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Report No. 83

6.72. Earlier English rule as to husband's control over wife.-

The provision in section 19(a) is reminiscent of the earlier English rule, under which, as soon as the daughter married, the father's natural jurisdiction over her, and his right to her custody during infancy, was determined.

"For the happiness and the honour of both parties, it (the law) places the wife under the guardianship of the husband, and entitles him, for the sake of both, to protect her from the danger of unrestrained intercourse with the world by enforcing cohabitation and a common residence."1

This was the view taken by Coleridge J. The authority of this view was shaken by a later case2 where it was stated that a husband had no such right to "custody" as a parent has over his child. In that case a wife was, by her own desire, living with her son (and apart from her husband). The Court refused to restore her to his custody.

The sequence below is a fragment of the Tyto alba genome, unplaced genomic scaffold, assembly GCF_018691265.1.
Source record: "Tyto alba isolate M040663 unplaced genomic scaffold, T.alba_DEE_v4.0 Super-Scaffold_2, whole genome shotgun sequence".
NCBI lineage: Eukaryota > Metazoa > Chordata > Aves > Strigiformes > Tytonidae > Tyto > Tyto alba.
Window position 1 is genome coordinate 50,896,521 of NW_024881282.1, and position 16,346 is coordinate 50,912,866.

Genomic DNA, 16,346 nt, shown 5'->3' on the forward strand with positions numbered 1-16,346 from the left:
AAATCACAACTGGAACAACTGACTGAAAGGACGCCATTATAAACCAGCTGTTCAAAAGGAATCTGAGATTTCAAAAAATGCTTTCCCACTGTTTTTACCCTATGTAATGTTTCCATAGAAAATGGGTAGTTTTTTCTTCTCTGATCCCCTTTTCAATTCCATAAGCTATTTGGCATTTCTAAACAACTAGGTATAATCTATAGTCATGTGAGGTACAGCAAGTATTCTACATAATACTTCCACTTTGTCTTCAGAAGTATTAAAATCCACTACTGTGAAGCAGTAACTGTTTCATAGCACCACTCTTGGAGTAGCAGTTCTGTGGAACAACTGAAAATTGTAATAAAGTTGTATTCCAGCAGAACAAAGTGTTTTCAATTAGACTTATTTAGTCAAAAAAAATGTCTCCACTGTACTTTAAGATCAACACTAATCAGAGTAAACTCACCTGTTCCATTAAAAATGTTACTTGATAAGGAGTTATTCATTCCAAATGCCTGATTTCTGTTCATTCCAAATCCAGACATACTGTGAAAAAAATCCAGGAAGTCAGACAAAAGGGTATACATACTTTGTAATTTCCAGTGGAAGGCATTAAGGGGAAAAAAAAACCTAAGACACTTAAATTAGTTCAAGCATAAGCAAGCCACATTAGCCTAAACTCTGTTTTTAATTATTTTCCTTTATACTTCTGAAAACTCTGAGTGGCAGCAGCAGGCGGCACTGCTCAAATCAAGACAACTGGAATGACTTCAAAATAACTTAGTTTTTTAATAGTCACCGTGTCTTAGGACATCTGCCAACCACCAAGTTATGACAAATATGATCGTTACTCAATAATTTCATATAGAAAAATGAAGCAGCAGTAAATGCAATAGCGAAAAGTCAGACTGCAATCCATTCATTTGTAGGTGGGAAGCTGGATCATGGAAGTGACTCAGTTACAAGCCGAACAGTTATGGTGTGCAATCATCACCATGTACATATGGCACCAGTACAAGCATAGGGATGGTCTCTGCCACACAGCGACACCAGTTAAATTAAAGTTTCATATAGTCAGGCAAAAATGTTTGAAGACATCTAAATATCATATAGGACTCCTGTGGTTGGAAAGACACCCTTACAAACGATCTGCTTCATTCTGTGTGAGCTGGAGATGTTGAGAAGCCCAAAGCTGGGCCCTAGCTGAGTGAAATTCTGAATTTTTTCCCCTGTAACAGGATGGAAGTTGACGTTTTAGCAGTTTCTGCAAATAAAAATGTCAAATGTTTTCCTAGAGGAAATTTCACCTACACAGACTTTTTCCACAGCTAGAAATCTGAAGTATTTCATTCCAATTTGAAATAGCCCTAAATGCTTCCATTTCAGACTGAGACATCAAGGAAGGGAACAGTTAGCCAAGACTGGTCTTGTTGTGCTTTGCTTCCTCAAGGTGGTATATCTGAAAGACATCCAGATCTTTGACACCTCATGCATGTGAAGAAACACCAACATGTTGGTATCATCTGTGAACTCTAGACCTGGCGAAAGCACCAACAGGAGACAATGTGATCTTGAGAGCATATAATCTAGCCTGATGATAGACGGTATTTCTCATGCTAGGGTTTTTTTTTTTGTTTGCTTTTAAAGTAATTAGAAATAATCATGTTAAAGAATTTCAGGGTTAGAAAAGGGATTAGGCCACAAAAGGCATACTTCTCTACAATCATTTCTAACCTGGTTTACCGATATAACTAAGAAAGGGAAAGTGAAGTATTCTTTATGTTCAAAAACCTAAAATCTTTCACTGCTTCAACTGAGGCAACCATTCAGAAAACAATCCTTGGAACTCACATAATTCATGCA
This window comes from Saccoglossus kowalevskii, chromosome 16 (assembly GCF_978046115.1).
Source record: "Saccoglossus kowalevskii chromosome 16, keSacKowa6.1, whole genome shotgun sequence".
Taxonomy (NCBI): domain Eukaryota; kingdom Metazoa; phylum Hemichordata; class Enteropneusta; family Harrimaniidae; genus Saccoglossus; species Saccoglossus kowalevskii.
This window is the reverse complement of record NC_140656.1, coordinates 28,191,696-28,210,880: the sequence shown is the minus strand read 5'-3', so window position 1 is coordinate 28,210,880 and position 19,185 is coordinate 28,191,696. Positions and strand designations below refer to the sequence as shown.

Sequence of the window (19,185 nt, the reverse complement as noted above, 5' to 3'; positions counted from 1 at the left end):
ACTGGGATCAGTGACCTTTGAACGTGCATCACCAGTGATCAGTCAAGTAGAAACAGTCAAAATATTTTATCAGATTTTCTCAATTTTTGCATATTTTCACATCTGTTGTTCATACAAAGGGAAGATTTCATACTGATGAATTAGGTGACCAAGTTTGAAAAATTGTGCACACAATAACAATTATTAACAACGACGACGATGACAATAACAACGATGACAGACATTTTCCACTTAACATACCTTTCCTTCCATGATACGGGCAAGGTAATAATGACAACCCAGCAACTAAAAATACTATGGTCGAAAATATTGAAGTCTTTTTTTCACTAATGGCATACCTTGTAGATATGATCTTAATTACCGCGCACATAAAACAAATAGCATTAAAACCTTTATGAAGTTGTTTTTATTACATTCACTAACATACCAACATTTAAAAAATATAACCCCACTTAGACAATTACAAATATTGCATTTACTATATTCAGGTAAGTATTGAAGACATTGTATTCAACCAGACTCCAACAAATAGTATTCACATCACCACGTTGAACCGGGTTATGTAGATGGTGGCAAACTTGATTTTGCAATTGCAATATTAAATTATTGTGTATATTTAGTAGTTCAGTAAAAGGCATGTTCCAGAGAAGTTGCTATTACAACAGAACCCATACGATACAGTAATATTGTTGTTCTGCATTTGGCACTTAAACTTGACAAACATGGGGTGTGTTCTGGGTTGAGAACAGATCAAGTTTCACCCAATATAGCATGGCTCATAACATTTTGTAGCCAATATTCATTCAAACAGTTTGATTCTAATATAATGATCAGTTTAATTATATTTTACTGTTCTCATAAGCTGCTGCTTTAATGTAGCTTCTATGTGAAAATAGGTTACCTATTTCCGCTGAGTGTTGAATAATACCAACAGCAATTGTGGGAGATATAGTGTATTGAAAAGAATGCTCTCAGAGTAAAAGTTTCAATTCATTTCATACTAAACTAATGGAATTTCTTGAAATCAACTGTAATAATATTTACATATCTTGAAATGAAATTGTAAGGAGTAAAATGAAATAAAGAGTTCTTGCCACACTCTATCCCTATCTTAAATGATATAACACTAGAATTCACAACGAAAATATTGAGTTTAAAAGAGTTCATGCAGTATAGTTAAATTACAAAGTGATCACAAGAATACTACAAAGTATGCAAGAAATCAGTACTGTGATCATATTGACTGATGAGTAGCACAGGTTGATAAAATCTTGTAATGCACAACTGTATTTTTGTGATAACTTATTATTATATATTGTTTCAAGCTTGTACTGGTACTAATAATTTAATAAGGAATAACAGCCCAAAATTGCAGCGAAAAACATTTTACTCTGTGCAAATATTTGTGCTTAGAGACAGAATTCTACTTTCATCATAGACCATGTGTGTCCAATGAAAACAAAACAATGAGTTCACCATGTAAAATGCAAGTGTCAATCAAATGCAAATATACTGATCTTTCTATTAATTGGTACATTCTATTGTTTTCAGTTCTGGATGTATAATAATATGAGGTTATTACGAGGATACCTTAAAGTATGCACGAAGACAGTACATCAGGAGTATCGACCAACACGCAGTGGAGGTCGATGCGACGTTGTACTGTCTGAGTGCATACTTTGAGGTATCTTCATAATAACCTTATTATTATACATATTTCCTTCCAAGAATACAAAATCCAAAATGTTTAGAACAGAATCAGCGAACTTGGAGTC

Clause (a), if construed literally, would create an anomaly-for example, where the husband himself is a minor. In an early Punjab case,3 which was a suit for the custody of a wife when both the husband and the wife were found not to have attained puberty, the decree was refused and it was held that in Muslim law a husband is not entitled to custody of the minor wife too young for intercourse. The case was not decided under section 19. If the matter arose under section 19, the Court can refuse the order only by regarding the husband as "unfit".

1. Cochrane (in re:), (1840) 8 Dowe 633.

2. R. v. Leggatt, (1852) 18 QB 781.

3. Dinu v. Abdulla, 1894 Punjab Record 97-98 (Civil Judgment No. 351).



The Guardians and Wards Act, 1890 and Certain Provisions of the Hindu Minority and Guardianship Act, 1956 Back




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